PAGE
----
To John McEnroe the exotic is commonplace. ‚ÄúI remember going to Mandela‚Äôs house in Jo‚Äôburg,‚Äù he says. ‚ÄúAnd I shake his hand, and he‚Äôs the most beautiful man I‚Äôve ever touched, the closest thing to a godlike person, and all of a sudden Nelson Mandela says to me‚Äù--and here McEnroe affects a gravelly whisper--‚Äú‚ÄòI just want to say it‚Äôs an incredible honor to meet you.‚Äô And I look over my shoulder, but it‚Äôs just me there, so I‚Äôm like: What?! C‚Äômon! Give me a break!‚Äù
But the corollary is also true: To someone as famous as McEnroe--or Mandela--the commonplace is exotic. ‚ÄúI have never used an ATM,‚Äù says McEnroe, with what sounds like regret.
It is difficult to name a giant of popular culture whom McEnroe hasn‚Äôt met in the quarter century since he won his first Grand Slam tennis title. ‚ÄúPrincess Diana, she used to come watch the tennis,‚Äù he says of another favorite quarry of the British tabloids. ‚ÄúAnd even though she had it 1,000 times worse than I ever did, she pulled me aside a few times and said, ‚ÄòI really feel for you.‚Äô‚Äù
McEnroe doesn‚Äôt care for the rap music that his children play ceaselessly. Tell him that Gregg Allman once said, ‚ÄúRap is short for crap,‚Äù and McEnroe instantly recalls coming home from his famous 1980 Wimbledon finals loss to Bjorn Borg, with its epic 18‚Äì16 tiebreaker, to attend an Allman Brothers concert. ‚ÄúI was 21, and I walked backstage and Gregg Allman was--I‚Äôm just guessing--pretty stoned,‚Äù he says. ‚ÄúAnd he looks up and says to [lead guitarist] Dickey Betts, ‚ÄòHey, Dickey, that‚Äôs the golfer over there.‚Äô And I remember thinking, ‚ÄòGod, I guess I gotta win Wimbledon so Gregg Allman remembers I‚Äôm a tennis player.‚Äô‚Äù The next summer McEnroe did just that.
August 15, 2004
He‚Äôs in his tiny office at the New Jersey studios of CNBC, for which McEnroe now hosts his own nightly talk show called McEnroe. He would seem ideally suited to the job, if only because he has manifold friends to book--Elton John, Jack Nicholson, Sting. ‚ÄúIt‚Äôs not like Tom Cruise is saying, ‚ÄòHey, I‚Äôm not doing Letterman until I‚Äôve done McEnroe,‚Äô‚Äù says McEnroe. ‚ÄúFortunately I‚Äôve met a lot of people.‚Äù As a 15-year-old he saw Led Zeppelin at Madison Square Garden. ‚ÄúOne second you‚Äôre idolizing these people,‚Äù McEnroe says of his ascension to celebrity status, ‚Äúand the next second Robert Plant is telling you, ‚ÄòI‚Äôm such a big tennis fan.‚Äô‚Äù
After a recent McEnroe taping, which featured his friend Kevin Kline, the host notes that he‚Äôs never been ejected from one of his children‚Äôs games, as Roger Clemens was recently (though unjustly, as it turned out). But his son Sean, now 16, used to insist--maddeningly--on taking 15 dribbles before shooting every free throw. After five dribbles, says McEnroe, ‚ÄúI‚Äôd be like, ‚ÄòShoot it!!!‚Äô‚Äù
He isn‚Äôt laughing. ‚ÄúThe embarrassment that caused and the expectation that people have of me screaming at the refs.... It was just too easy to go there,‚Äù says McEnroe. ‚ÄúAnd so I now actually get real inward and quiet.‚Äù
It has not been an easy, or complete, transformation. But his six children--three with ex-wife Tatum O‚ÄôNeal, two with current wife Patty Smyth, and one from Smyth‚Äôs previous marriage--have softened the 45-year-old. McEnroe notes that his four girls and two boys range in age from five to 18. ‚ÄúSo everything can happen on any given day,‚Äù he says. ‚ÄúThere‚Äôs the whole range of human emotion. Two are always [doting]. A couple do their own thing. And one or two are always pissed off.‚Äù He loves it. ‚ÄúIt‚Äôs life in a nutshell,‚Äù he says.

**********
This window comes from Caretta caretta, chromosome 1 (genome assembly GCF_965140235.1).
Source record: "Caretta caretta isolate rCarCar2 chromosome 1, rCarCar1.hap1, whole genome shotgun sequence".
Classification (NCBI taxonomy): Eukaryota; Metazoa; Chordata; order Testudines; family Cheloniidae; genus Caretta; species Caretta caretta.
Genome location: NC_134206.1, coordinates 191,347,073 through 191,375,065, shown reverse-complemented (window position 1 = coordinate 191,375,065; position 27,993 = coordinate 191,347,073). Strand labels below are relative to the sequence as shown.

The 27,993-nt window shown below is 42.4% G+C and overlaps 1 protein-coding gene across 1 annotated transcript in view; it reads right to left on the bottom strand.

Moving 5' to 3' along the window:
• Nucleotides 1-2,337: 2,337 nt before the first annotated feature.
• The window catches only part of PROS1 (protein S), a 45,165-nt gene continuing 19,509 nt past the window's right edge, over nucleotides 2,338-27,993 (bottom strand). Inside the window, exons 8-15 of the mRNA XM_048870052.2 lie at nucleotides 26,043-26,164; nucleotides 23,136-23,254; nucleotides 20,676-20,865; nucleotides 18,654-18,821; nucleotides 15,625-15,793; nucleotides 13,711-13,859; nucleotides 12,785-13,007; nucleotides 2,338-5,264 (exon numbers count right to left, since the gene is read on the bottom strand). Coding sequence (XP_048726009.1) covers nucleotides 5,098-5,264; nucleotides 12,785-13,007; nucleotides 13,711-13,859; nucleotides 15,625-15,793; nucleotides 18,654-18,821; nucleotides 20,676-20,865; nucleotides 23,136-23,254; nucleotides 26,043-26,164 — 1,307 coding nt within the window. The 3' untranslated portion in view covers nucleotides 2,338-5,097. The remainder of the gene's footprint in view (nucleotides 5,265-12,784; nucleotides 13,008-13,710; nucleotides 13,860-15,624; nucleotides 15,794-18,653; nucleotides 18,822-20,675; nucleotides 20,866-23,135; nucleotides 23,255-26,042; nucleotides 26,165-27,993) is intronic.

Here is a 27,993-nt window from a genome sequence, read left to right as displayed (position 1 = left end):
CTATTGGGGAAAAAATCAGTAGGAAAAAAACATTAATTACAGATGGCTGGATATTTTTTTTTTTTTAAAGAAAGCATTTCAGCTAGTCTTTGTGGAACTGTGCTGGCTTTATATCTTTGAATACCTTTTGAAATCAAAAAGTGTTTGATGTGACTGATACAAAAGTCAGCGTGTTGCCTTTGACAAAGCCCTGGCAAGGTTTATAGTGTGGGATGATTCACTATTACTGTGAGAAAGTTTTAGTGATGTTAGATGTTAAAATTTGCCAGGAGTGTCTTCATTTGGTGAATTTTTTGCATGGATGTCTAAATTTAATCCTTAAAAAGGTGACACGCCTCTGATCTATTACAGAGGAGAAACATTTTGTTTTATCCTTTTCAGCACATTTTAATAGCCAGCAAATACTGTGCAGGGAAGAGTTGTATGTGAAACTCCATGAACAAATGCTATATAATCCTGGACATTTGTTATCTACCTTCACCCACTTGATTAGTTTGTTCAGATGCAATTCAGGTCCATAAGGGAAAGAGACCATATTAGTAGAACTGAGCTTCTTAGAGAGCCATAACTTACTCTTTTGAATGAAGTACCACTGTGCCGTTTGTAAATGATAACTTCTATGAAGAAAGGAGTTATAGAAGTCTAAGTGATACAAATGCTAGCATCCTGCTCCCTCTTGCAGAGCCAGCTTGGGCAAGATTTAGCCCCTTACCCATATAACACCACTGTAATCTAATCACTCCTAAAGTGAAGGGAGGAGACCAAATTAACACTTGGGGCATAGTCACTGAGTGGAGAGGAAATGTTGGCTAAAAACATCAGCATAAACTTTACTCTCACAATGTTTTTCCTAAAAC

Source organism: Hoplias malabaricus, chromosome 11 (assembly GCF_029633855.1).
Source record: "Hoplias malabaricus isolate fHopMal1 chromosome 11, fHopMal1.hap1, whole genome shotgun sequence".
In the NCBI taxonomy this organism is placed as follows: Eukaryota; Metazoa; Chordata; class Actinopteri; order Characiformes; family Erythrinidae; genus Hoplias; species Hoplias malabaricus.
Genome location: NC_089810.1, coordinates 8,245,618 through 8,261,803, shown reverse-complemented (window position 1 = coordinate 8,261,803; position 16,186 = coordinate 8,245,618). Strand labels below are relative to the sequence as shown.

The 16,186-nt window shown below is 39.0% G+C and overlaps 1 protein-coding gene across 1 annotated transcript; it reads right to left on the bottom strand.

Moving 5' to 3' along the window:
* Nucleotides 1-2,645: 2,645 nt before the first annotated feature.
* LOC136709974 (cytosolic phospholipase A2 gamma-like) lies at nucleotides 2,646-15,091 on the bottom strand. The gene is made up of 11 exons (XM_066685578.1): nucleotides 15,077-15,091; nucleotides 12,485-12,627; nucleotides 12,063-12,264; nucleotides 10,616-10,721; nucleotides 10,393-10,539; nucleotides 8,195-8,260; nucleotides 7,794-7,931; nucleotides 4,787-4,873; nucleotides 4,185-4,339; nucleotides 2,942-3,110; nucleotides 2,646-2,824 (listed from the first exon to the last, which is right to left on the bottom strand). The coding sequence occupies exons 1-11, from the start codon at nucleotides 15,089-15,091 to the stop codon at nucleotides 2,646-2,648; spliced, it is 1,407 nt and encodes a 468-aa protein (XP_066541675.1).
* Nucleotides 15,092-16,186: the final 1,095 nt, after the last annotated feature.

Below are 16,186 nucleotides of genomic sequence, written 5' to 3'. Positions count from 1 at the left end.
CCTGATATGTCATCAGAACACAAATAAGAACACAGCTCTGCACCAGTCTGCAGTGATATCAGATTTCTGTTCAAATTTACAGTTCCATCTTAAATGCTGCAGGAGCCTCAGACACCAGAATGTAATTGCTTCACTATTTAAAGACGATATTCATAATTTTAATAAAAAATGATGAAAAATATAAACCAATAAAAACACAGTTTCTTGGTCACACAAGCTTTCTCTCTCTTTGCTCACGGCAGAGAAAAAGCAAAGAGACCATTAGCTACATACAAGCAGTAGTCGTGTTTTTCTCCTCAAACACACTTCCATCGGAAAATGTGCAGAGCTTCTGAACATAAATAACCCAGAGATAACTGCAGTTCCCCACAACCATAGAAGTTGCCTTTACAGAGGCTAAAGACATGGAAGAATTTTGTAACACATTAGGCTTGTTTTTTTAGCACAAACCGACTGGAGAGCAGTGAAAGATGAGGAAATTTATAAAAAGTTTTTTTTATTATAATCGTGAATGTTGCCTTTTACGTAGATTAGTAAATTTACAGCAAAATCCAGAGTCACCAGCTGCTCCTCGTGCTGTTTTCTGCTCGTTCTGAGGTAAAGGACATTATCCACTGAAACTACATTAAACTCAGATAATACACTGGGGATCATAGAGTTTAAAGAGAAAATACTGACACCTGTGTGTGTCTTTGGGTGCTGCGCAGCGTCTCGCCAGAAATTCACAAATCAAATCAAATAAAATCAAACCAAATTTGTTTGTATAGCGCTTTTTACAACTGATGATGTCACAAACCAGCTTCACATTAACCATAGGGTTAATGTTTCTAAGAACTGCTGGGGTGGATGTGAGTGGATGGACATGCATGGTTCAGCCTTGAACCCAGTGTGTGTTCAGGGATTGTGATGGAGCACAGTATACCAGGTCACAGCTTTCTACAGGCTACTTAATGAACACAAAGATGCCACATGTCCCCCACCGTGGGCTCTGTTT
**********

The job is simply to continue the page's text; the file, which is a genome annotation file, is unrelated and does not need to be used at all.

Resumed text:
When people were calling, circa 1985, for McEnroe‚Äôs suspension from tennis because of his on-court behavior, Nicholson and Mick Jagger said separately at the same party, ‚ÄúDon‚Äôt change a thing.‚Äù To which McEnroe says, ‚ÄúWho was I going to listen to: the greatest actor of all time and the lead singer of the Rolling Stones--or some old fart from the USTA?‚Äù
Around that time McEnroe purchased a disguise, so uncomfortable was he with fame. ‚ÄúIt was this huge Hendrix wig and a beard,‚Äù he says. ‚ÄúI looked like a complete buffoon. The only time I wore it, I was walking in New York and saw this old Indian rug that I thought was cool. So I went into the store and said, ‚ÄòHow much is the rug?‚Äô And the guy said, ‚ÄòYou‚Äôre John McEnroe. I recognize your voice.‚Äô‚Äù
He laughs sardonically. ‚ÄúYou‚Äôve got to embrace it at some point,‚Äù says the talk-show host. ‚ÄúWhen you‚Äôre young, you get lucky enough to be a pretty good athlete and you get some money and that makes you more attractive to girls. But I can remember saying‚Äù--to paparazzi, while exiting a club--‚Äú‚ÄòDon‚Äôt take pictures of me with these beautifulgirls!‚Äô‚Äù McEnroe stares into the distance for a moment and says, ‚ÄúWhat the hell was I thinking?‚Äù
Now, with McEnroe, McEnroe fairly courts recognition. ‚ÄúNinety-nine-point-nine percent of the time people on the street just want to say, ‚ÄòHey, Johnny Mac!‚Äô‚Äù says Johnny Mac. ‚ÄúAnd sometimes, if I‚Äôm running to the gym, people will look at me like, ‚ÄòIs that him or isn‚Äôt it?‚Äô And sometimes I‚Äôll look back wondering, ‚ÄòHave they recognized me or haven‚Äôt they?‚Äô I wonder, in 10 years, will I be saying to them, ‚ÄòHey, look, I‚Äôm John McEnroe!‚Äô So far that hasn‚Äôt happened. But I guess it‚Äôs going to. And then I‚Äôm going to have to say, ‚ÄòRemember me?‚Äô‚Äù
The onetime tennis bad boy now hosts his own talk show, and he would seem ideally suited to the job.